Durocher: “Lookit, Willie. I don’t care if you don’t get a hit for the rest of the year. You’re my center fielder now and will be for the rest of the year. Now, quit you’re balling and get back out there tomorrow!”

1951 Bowman rookie card of Willie Mays
(US Public Domain)
Like Mantle, Mays recovered. He went on to take the National League Rookie-of-the-Year Award by season’s end. In 121 games, he hit .274 with 22 doubles, five triples, 20 homers and 68 RBIs. He also used his speed to steal seven bases. Learning to take a walk instead of swinging at bad pitches, Mantle finished 1951 by playing in 96 games, hitting a decent .267 with 13 homers, 65 RBIs, and stealing eight bases. Defensively, Mays threw out 13 base runners. Mantle nailed eight runners, while playing almost exclusively in right field. The following year, with center fielder Joe DiMaggio retired, Mantle switched to center.

That fall, the New York Giants and New York Yankees met in the World Series. In the fifth inning of Game 2 at Yankee Stadium, Mays--wouldn’t you know it--hit a high fly to right-center. Mantle, playing his usual right field, ran towards the ball, but was called off by DiMaggio who had it all the way. Out of respect for his veteran teammate, Mantle ground to a halt, but as he did that his cleat caught an open drainpipe used for the sprinkler system, thus tearing his right knee to shreds and leaving him with knee problems for the rest of his career.

Passing their 1951 initiation season was only the beginning for Mays and Mantle. The Hall of Fame was dead-ahead for the two hard-hitting center fielder icons. Their achievements are as follows:

Mickey Mantle…

--18 seasons (1951-1968), all with the Yankees
--lifetime: 536 homers, .298 batting average, 1509 RBIs
--excellent career walk/strikeout ratio for a power hitter: 1734/1710
--16 All-Star Games
--12 pennant winners, seven World Series championships
--Triple Crown winner in 1956 (52 homers, 130 RBIs, .353 BA), along with a league-leading .705 SA
--four-time AL home run leader
--hit 50 homers twice, including 54 in 1961, the same year Roger Maris hit his coveted 61
--hit .300 ten times
--AL MVP three times, two other near misses (both taken by teammate Roger Maris in 1960 and 1961)
--hit numerous tape-measure shots, including three over the right-field roof of Detroit’s Briggs  Stadium, and two high-arching blasts within mere feet from exiting Yankee Stadium
--In 65 World Series games, he hit 18 homers, 40 RBIs, and 26 extra-base hits
--rated #17 on the 1999 Sporting News List of 100 Greatest Baseball Players
--His #7 uniform retired in 1969
--1974 Hall of Fame member on the first ballot with 88.2% of the vote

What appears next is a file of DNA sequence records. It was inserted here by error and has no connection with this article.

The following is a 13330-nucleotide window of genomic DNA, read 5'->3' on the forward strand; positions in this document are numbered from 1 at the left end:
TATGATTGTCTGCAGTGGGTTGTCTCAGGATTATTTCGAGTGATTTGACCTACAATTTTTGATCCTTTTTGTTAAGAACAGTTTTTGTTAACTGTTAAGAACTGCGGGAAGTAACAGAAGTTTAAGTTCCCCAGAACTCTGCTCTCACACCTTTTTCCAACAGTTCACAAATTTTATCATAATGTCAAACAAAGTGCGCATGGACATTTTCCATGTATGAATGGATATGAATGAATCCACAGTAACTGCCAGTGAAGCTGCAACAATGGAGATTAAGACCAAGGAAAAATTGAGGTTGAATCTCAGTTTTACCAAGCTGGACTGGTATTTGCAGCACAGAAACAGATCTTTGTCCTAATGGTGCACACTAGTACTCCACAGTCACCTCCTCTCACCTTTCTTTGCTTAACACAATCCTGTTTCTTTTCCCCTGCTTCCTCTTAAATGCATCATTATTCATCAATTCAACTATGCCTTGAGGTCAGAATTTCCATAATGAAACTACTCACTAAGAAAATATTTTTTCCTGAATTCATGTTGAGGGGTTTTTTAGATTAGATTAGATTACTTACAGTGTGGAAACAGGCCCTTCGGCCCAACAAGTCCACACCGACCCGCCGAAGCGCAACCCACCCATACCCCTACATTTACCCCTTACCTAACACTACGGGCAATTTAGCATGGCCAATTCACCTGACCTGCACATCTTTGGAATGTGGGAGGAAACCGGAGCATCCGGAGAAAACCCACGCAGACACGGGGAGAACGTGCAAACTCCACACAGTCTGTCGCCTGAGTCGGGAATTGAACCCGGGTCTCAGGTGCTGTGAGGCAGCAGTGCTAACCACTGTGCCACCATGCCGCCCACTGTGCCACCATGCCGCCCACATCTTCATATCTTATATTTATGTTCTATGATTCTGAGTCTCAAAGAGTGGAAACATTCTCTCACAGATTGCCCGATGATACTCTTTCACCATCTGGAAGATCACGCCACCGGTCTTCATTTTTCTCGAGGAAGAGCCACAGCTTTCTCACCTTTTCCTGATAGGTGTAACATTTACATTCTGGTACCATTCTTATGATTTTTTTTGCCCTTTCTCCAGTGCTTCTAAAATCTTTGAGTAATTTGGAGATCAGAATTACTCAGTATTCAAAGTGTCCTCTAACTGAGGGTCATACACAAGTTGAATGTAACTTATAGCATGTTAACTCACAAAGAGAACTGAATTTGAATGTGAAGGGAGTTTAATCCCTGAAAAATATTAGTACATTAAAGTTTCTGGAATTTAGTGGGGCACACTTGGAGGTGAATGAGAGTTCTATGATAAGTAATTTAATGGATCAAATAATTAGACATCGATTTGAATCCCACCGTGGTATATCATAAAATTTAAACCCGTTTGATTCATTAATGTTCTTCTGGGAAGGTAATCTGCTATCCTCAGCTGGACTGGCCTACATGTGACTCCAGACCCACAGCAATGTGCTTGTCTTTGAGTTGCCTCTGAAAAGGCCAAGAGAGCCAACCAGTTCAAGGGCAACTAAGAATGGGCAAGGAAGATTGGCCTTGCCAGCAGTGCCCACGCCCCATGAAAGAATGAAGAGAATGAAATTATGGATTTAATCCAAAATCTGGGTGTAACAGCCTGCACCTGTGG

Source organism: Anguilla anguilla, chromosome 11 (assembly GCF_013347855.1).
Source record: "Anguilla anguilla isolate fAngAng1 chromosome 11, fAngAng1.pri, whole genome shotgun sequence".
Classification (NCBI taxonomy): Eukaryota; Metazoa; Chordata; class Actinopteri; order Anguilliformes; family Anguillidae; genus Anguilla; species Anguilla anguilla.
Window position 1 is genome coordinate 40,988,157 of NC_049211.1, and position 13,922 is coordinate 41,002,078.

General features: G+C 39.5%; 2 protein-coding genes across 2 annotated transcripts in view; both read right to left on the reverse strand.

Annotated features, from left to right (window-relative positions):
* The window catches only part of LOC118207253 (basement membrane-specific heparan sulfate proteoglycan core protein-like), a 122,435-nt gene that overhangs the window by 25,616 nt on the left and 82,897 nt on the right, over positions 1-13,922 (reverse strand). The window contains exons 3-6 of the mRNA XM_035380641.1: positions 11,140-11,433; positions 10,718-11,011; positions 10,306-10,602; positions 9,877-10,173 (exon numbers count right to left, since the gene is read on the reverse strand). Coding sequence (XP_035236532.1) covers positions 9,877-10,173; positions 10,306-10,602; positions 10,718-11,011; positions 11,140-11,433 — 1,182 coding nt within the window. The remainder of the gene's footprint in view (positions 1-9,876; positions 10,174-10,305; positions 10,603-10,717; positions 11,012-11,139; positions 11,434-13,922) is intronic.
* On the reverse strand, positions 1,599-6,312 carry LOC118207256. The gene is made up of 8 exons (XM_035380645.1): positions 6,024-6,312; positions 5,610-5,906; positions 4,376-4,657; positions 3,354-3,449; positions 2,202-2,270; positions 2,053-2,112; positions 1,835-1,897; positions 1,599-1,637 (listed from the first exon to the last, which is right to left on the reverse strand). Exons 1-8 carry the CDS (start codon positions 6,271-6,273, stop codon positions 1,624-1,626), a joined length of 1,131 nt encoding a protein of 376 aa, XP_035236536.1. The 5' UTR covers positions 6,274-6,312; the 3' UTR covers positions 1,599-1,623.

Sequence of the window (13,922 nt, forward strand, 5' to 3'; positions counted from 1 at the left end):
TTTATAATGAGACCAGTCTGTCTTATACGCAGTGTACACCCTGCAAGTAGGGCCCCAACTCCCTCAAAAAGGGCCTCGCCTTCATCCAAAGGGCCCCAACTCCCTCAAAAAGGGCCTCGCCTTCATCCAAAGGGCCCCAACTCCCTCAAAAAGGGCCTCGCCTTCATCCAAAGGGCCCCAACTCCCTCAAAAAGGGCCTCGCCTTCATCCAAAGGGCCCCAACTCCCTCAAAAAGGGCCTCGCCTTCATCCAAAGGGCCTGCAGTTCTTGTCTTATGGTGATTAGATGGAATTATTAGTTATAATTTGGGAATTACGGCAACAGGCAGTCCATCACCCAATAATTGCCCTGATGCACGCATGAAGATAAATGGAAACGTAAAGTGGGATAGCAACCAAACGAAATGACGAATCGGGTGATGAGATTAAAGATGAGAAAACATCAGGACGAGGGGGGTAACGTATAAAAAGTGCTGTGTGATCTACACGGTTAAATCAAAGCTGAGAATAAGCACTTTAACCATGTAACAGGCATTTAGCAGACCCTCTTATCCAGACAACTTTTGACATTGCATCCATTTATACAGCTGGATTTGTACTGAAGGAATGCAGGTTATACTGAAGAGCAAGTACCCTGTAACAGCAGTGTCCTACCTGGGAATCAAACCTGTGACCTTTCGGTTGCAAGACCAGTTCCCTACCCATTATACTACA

Willie Mays…

--22 seasons (1951-1973) with the New York Giants, San Francisco Giants, and New York Mets
--12 Glove Gloves, all consecutively from 1957-1968
--24 All-Star Game appearances
--eight consecutive 100-RBI seasons
--two NL MVPs
--hit 50 homers twice
--NL batting champ in 1954
--classic catch off Cleveland’s Vic Wertz’s long fly in the first game of 1954 World Series that stunned those who saw it. Now known as “The Catch”
--four-time NL homer king
--hit .300 ten times
--hit four homers in one game in 1961
--lifetime: 660 homers, 3283 hits, 1903 RBIs, 338 stolen bases, .302 batting average
--on four pennant winners and one World Championship
--his #24 uniform retired by the San Francisco Giants in 1972
--Hall of Fame member in his first year of eligibility in 1979 with 94.7% of the vote
--rated #2 on the 1999 Sporting News List of 100 Greatest Baseball Players

So, Mickey or Willie, who was the best? What do you like, apples or oranges? Let’s just say they were both great.

Thursday, 15 September 2016


1949 Bowman bubble gum card of
Dick Wakefield (US Public Domain)
The infamous Bonus Rule came about after World War II because too many rich major league baseball franchises were cornering the market on talent by throwing around big dollars on highly-touted, fuzzy-cheeked kids in their late-teens coming right out of high school or first-year college then stock-piling them on their farm clubs.  
The first of the
 Bonus Babies -as they were soon called- was University of Michigan’s Dick Wakefield, who the Detroit Tigers signed in 1941 for a whopping $52,000 and a brand-new Cadillac thrown in for good measure. In his 1943 rookie season, a war year with depleted talent, the 6-foot-4, 210-pound outfielder hit .316 and led the American League with 200 hits and 38 doubles. Mid-1944, he was off to the US Navy, leaving behind a .355 batting average. But when he returned to the majors in 1946 (along with all the other players who had gone off to war), he never regained his swing and struggled along into the early Fifties before calling it quits after brief stints with the New York teams, the Giants and Yankees. 

The bidding for players stopped during World War II, 
then picked up again in late-1945. Certain rules were put in place in 1947 to curb such larcenysuch as restricting any player signing for more than $6,000 to be placed on an MLB roster before the end of the season or be declared a free agent. The top signing under these rulings was southpaw pitcher Johnny Antonelli when he inked a $65,000 bonus with the Boston Braves in 1948. Nothing seemed concrete on paper and amid squabbles around the majors, all previous rules were dropped in 1950. That same year, southpaw Paul “Wizard of Whiff” Pettit signed the first $100,000 bonus (equal to about $1 million today) with the Pittsburgh Pirates, right after graduating from high school. But, he injured his elbow pitching for New Orleans in the minors, and threw a whole 30 innings with Pittsburgh before retiring early 

Over the next two years, bonus fever